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Development History of Price Management in Aviation Market

by:CNS     2021-07-09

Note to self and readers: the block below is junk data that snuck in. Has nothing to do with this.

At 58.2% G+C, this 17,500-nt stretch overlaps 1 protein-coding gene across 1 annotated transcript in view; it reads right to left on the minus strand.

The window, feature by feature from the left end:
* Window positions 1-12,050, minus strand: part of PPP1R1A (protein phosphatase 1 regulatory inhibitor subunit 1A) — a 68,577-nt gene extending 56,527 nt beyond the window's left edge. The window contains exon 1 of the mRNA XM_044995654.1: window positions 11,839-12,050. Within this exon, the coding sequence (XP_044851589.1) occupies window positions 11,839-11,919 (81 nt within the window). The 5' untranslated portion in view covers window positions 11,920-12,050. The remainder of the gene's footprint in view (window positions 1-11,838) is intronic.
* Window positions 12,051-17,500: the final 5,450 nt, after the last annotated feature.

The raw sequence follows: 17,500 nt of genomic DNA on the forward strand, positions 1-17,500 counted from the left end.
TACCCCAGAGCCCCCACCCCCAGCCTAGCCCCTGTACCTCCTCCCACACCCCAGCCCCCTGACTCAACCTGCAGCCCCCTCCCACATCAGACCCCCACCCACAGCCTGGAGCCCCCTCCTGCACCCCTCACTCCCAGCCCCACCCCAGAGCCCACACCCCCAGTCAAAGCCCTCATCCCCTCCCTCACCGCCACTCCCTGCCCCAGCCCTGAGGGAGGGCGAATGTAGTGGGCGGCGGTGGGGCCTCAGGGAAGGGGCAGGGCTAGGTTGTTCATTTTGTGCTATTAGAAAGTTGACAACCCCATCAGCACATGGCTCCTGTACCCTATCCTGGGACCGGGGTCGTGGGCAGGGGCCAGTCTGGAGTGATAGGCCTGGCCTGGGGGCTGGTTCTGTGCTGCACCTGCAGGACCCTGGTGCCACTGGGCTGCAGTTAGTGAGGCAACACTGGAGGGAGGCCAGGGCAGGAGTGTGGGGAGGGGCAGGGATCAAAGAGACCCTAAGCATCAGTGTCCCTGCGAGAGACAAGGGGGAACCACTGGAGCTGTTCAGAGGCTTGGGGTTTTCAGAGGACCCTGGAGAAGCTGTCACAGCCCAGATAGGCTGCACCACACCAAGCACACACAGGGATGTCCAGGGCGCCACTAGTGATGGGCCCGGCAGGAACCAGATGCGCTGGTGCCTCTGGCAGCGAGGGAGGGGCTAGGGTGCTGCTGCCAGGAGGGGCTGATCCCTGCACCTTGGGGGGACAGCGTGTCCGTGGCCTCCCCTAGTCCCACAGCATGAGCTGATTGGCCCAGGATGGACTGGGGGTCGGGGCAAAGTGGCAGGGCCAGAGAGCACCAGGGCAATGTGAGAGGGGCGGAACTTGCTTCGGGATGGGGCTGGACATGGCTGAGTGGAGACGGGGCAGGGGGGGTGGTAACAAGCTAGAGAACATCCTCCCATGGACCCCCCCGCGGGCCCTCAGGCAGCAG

The development history of price management in the aviation market 2021-06-20 10:09:00 1938~1978 In order to avoid excessive competition and unfair competition within the aviation industry, the US Civil Aviation Law imposed controls on the aviation industry to control tariffs and revenues. Fares remain high and the financial situation deteriorates. The Air Passenger Deregulation Act was passed in 1978 and emphasized that the government should reduce its control over the aviation industry and adopt a policy of liberalizing fares. The Civil Aviation Commission no longer controls airline fares. Since the 1990s, Brazil, Germany, Japan and other countries have begun to loosen government controls on civil shipping prices. Deregulation generally goes through three stages: In the first stage, airlines strictly enforce government pricing, and they are changed to allow airlines to apply preferential discounts and fares to some passengers with additional restrictions. The restrictions are set by the government or Approval. In the second stage, the transition is to no longer stipulate the restriction conditions, but the government defines the range, the airline's independent limited floating fare system, and gradually expand the airline's independent floating range. In the third stage, the restriction on the range of independent pricing by airlines is cancelled. At present, domestic air passenger transport in developed countries has basically implemented market-adjusted prices, allowing air transport companies to independently set prices based on market supply and demand conditions and marketing needs. Since 1949, the price management of the domestic aviation market has gone through different stages of development, from the initial unified government pricing, to later government-controlled pricing, and then to the current government-guided pricing. National policies at different stages of development are also significantly different. From 1949 to 1974, the government set a unified price for domestic air passenger tickets. At this stage, airlines are operating well and remain profitable. There is almost no competitive atmosphere in the market. The overall air passenger volume and cargo volume are relatively small. From 1974 to 1984, the government still has unified pricing, but based on the income background and the purpose of travel, different prices are set for domestic and foreign passengers. Two prices are implemented for domestic flights. The fares for foreign passengers are slightly higher. The profitability status remains good. From 1984 to 1997, the government further adjusted the unified pricing method and began to give discounted fares to Chinese citizens, while the published fares were still implemented for overseas passengers. At this time, airlines continued to maintain profitability. From 1997 to 1999, the government controlled air tickets and set a type of fare for specific routes, but airlines could provide different discounts according to the needs of their operations; from this moment on, the country has gradually relaxed its strict restrictions on ticket prices. . Since then, some airlines have begun to lose money. From 1999 to 2003, the government continued to control the price of air tickets, but in order to curb the proliferation of price wars in the aviation market, new policies such as 'no discounts' and 'airline alliances' were introduced. Subsequently, airlines gradually resumed profitability. From 2004 to now. The government guides airlines for pricing, and each airline introduces mature revenue management systems in Europe and the United States, sets multi-level fares, and differentiates consumers through various means. After excluding the impact of major disasters and emergencies, airlines have achieved overall profitability. Therefore, for airlines, the real realization of this own price behavior is after 2004. In the process of pricing from Guangzhou to Xiamen logistics, both airlines and airports have gradually adopted many effective pricing methods and techniques to recover costs and gain benefits. This article will mainly introduce the basic pricing principles and the more widely used pricing strategies in the air transport industry.
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